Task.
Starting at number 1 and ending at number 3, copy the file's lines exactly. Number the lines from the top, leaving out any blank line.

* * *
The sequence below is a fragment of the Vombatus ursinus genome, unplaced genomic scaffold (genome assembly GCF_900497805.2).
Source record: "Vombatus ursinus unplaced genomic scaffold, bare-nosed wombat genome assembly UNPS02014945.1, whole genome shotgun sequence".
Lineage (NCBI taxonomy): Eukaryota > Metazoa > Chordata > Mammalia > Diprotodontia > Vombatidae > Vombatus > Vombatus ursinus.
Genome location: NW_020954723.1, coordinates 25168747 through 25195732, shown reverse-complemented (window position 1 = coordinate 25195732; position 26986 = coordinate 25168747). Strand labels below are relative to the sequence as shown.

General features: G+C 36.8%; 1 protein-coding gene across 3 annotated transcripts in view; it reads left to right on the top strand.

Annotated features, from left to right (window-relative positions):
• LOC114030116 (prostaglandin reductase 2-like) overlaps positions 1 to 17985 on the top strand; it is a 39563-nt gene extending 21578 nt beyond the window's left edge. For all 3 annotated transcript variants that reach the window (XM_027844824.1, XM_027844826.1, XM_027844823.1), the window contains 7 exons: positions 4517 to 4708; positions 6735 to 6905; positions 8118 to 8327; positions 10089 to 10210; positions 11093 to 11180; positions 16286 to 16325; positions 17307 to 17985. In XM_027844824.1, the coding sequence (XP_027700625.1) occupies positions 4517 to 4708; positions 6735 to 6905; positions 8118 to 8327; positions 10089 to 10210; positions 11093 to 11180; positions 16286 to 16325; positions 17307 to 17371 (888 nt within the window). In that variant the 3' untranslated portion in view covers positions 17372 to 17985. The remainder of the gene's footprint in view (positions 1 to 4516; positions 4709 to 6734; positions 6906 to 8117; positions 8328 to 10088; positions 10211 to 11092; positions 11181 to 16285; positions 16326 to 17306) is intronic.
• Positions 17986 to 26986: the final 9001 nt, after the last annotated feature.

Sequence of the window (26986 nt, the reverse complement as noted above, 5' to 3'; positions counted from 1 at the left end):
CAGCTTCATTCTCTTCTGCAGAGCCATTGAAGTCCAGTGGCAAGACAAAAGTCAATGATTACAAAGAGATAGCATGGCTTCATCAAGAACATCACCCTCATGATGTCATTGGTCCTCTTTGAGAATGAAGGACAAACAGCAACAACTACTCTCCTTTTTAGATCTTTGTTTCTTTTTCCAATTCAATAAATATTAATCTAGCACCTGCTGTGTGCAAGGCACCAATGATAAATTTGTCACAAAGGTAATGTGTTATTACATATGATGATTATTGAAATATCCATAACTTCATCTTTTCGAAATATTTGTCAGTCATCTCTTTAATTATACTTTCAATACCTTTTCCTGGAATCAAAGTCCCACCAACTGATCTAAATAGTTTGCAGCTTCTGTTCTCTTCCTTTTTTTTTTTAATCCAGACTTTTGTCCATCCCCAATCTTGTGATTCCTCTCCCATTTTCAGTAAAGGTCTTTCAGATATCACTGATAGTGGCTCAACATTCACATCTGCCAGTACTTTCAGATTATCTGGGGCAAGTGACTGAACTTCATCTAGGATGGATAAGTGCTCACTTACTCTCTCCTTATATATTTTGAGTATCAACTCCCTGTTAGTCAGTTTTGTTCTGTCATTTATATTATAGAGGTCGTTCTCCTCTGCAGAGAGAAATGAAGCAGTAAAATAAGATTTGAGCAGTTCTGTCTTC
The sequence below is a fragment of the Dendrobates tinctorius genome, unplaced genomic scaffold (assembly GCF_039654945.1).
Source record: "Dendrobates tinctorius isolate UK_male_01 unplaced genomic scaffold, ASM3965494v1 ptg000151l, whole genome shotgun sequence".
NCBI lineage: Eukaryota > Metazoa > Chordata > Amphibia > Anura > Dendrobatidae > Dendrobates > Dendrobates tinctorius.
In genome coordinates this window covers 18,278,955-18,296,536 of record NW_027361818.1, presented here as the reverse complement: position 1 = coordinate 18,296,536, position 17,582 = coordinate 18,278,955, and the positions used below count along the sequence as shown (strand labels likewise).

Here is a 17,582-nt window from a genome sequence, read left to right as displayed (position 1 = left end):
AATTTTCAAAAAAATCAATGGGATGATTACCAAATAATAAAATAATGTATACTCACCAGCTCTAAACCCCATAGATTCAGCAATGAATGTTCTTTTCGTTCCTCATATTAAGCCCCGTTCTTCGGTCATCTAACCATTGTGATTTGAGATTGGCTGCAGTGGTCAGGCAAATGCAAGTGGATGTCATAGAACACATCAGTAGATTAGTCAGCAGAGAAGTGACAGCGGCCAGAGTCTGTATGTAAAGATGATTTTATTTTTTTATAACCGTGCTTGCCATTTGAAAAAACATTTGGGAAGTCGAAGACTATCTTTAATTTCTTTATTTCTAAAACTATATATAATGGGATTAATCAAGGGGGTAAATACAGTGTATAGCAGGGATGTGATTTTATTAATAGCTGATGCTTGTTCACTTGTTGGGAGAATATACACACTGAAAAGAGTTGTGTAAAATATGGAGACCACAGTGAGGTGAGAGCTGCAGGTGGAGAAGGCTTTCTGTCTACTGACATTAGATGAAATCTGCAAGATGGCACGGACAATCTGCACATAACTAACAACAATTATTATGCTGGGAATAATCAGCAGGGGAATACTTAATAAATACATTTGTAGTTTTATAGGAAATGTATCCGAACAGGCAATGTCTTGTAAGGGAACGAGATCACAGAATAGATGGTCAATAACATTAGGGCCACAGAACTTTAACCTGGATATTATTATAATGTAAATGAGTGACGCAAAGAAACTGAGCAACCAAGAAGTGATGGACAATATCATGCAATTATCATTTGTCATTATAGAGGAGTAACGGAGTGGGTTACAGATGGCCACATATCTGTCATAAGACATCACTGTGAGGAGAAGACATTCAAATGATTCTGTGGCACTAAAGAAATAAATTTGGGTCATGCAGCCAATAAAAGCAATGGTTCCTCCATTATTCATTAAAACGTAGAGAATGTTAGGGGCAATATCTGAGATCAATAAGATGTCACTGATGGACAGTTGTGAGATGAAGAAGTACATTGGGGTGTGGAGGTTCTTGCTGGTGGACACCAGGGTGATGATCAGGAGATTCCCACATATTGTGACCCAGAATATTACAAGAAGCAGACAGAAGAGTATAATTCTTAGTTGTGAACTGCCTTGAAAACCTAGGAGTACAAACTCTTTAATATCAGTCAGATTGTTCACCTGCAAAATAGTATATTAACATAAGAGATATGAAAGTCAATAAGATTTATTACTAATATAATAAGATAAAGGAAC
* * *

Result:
The sequence below is a fragment of the Vombatus ursinus genome, unplaced genomic scaffold (genome assembly GCF_900497805.2).
Source record: "Vombatus ursinus unplaced genomic scaffold, bare-nosed wombat genome assembly UNPS02014945.1, whole genome shotgun sequence".
Lineage (NCBI taxonomy): Eukaryota > Metazoa > Chordata > Mammalia > Diprotodontia > Vombatidae > Vombatus > Vombatus ursinus.